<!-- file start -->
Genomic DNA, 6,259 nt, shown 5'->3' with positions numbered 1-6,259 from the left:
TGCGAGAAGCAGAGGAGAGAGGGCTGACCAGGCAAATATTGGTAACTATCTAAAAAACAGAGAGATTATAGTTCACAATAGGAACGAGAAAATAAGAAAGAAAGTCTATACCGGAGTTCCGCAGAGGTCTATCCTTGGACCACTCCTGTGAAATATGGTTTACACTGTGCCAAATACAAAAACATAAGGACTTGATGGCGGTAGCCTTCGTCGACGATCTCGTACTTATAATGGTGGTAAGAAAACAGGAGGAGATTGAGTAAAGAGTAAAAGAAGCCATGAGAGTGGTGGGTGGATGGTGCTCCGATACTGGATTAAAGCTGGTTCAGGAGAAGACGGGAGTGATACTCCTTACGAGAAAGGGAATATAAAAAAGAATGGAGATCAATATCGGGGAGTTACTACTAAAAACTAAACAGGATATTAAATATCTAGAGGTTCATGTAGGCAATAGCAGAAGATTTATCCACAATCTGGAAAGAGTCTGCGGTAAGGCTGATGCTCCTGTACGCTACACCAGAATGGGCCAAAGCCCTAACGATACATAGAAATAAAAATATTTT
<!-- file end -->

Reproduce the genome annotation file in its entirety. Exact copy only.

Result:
Genomic DNA, 6,259 nt, shown 5'->3' with positions numbered 1-6,259 from the left:
TGCGAGAAGCAGAGGAGAGAGGGCTGACCAGGCAAATATTGGTAACTATCTAAAAAACAGAGAGATTATAGTTCACAATAGGAACGAGAAAATAAGAAAGAAAGTCTATACCGGAGTTCCGCAGAGGTCTATCCTTGGACCACTCCTGTGAAATATGGTTTACACTGTGCCAAATACAAAAACATAAGGACTTGATGGCGGTAGCCTTCGTCGACGATCTCGTACTTATAATGGTGGTAAGAAAACAGGAGGAGATTGAGTAAAGAGTAAAAGAAGCCATGAGAGTGGTGGGTGGATGGTGCTCCGATACTGGATTAAAGCTGGTTCAGGAGAAGACGGGAGTGATACTCCTTACGAGAAAGGGAATATAAAAAAGAATGGAGATCAATATCGGGGAGTTACTACTAAAAACTAAACAGGATATTAAATATCTAGAGGTTCATGTAGGCAATAGCAGAAGATTTATCCACAATCTGGAAAGAGTCTGCGGTAAGGCTGATGCTCCTGTACGCTACACCAGAATGGGCCAAAGCCCTAACGATACATAGAAATAAAAATATTTT